Sunday, 28 January 2007

Mousetrap - 89

Click, chop, simmer
Recipes books are all very well, but what about those times you need to knock together a quick meal, and you haven’t the time to go buy all the ingredients? Try this site out. Simply look inside your fridge and your shelves, then come back, and click on all the items that you have in stock, and then hit “Find Recipes.” If you check the “I feel lucky” option as well, you get recipes for which you lack maybe one ingredient; up to you then to decide whether you can live without it. The shortcoming from the average Indian kitchen’s point of view is that the items listed, and the recipes, are from an average western kitchen.

eGullet Society for Culinary Arts and Letters
As the name indicates, this site takes itself seriously. I know a few dedicated foodies who spend a lot of time here, and they speak highly of it, which is good enough for me. The tag line of the site says “Read. Chew. Discuss.” The main deal here is the eGullet forum, where all that discussion takes place. The forums are open to anyone to read, though you’ll have to sign up to join in, naturally. You’ll find sections on culture, on cooking, and on restaurants, cuisine and travel (neatly sorted by region). You should also check out the RecipeGullet section (link right at the top, above the masthead), for RecipeGullet, “a unique repository of recipes -- tested through extensive trial and error, and subjected to thorough discussion. Nowhere else will you find a better collection of clear instructions, illuminating techniques and thoughful ingredient lists.” Burp.

You will feed a hungry columnist
Weird Fortune Cookie Collection
For a minute there, I thought this was going to be one of those totally useful columns. Can’t have that, can we? Here you go: a nice, time-wasting, amusing site, its sole purpose is telegraphed by its name. For those who are wondering what a fortune cookie is, as far as I know, they’re a little gimmick that Chinese restaurants in the USA came up with, inserting personal predictions—rather like the ones we get from railways station weighing machines—into their after-dinner cookies. Much like our Gobi Manchurian, in that it is associated with Chinese cuisine, but isn’t really authentic. Worth a nibble any time, this.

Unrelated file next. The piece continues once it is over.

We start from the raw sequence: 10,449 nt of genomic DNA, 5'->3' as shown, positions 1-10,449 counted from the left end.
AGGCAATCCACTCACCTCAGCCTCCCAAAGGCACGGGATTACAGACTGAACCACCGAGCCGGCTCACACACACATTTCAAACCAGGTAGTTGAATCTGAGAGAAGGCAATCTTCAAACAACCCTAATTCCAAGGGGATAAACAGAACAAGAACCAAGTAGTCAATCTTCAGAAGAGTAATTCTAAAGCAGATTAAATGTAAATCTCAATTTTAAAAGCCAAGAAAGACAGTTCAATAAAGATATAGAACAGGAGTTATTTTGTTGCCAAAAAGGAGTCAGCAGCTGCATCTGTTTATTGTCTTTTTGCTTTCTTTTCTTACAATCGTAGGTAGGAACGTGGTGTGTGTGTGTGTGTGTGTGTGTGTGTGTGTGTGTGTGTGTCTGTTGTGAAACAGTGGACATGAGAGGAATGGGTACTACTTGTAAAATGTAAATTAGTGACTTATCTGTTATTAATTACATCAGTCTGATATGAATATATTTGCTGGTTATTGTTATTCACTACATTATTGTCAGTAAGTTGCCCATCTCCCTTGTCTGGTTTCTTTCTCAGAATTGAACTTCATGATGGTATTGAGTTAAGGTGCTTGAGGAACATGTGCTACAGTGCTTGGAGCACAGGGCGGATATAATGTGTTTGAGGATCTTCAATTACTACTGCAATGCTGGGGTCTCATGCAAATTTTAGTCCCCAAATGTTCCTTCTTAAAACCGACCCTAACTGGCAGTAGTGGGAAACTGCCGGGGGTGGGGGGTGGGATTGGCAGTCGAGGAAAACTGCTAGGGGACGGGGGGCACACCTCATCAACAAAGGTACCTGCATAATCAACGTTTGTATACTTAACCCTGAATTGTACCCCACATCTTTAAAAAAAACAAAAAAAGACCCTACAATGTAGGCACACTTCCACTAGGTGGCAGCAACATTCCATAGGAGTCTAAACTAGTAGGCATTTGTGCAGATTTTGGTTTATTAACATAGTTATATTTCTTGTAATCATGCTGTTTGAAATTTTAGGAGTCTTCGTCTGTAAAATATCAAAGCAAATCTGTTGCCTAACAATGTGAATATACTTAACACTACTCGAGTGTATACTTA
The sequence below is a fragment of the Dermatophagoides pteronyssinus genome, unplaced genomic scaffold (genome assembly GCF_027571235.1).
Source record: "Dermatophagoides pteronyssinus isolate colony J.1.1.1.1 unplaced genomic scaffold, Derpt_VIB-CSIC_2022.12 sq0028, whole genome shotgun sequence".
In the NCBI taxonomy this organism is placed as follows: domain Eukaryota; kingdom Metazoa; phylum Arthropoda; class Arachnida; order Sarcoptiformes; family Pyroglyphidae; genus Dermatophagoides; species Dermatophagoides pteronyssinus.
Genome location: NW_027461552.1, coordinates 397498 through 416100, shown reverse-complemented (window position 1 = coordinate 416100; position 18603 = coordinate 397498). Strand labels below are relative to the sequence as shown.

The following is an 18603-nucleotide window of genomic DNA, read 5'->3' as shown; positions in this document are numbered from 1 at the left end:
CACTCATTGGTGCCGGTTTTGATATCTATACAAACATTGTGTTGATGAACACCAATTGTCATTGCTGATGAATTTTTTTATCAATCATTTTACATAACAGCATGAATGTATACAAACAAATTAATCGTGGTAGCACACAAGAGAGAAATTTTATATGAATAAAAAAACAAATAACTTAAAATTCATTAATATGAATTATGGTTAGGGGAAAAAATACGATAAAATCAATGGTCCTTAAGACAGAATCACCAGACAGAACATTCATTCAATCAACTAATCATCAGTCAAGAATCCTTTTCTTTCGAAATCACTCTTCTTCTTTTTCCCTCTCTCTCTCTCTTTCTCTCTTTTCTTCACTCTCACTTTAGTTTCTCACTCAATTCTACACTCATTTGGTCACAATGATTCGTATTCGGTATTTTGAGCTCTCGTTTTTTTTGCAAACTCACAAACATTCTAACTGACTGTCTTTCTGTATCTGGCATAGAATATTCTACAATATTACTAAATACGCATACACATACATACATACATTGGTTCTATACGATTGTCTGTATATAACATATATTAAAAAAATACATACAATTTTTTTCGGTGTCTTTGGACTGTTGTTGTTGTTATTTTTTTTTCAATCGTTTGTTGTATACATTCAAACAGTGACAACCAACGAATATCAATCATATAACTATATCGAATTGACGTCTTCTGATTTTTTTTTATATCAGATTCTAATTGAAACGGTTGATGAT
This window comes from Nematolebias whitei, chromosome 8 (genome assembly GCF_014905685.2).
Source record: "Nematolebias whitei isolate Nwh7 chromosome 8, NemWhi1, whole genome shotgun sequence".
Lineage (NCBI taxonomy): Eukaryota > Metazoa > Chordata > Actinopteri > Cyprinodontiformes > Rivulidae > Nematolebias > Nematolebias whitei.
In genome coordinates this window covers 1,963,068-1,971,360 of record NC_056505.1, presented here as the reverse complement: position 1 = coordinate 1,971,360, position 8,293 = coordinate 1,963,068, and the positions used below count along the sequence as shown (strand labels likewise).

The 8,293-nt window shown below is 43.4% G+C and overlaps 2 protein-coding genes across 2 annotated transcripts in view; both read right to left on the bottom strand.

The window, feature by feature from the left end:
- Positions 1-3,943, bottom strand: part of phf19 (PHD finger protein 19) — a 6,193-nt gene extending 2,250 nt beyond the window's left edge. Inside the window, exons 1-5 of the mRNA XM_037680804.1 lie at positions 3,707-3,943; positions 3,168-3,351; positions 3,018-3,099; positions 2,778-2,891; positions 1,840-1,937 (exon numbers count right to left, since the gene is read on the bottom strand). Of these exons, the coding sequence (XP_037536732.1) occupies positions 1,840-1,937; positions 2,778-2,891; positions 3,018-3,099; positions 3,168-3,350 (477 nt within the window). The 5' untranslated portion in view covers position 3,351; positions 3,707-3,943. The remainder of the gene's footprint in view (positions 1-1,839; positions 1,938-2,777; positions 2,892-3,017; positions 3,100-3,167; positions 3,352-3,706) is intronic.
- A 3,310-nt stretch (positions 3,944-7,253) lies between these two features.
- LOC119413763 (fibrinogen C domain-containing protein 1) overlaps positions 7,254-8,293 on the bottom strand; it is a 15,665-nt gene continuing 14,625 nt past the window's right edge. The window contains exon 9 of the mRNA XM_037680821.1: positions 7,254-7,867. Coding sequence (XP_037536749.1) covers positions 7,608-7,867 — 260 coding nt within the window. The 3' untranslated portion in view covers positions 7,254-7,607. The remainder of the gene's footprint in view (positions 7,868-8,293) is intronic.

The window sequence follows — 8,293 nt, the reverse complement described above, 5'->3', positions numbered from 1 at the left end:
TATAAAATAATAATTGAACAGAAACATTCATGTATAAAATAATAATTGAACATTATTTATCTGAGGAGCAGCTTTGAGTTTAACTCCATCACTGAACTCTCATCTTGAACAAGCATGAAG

Indian cooking frowns on leftovers, I know, but I love ’em. And I have quiet a few sites on my list, so expect more foodie suff next week. And do mail in your favourites too, hm?

Reader suggestions welcome, and will be acknowledged. Go to for past columns, and to comment, or mail The writer blogs at

Published in the Times of India, Mumbai edition, 28th January, 2007.

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Friday, 26 January 2007

We are the web

Activism, says Wikipedia, “can be described as intentional action to bring about social or political change. This action is in support of, or opposition to, one side of an often controversial argument.”

I quote Wikipedia deliberately; because that definition may have changed by the time you see it.

Wikipedia, the encyclopaedia that anyone can edit, is one of the poster children of the new web; the “participatory web” that’s about collaboration and sharing. “Web 2.0,” to distinguish it from the old web, the one controlled by the major information disseminators and portals. Don’t like that definition? Go change it. Of course, someone else may come and change it right back. But if enough people agree with you, your definition will stay there.

Wikis are part of this new web, yes, and so, most emphatically, are blogs, networking sites, social bookmarking services, mashups (sites that are the web equivalent of remixed music) and more. But this is not about the technology. It’s about what these wild new things let you do.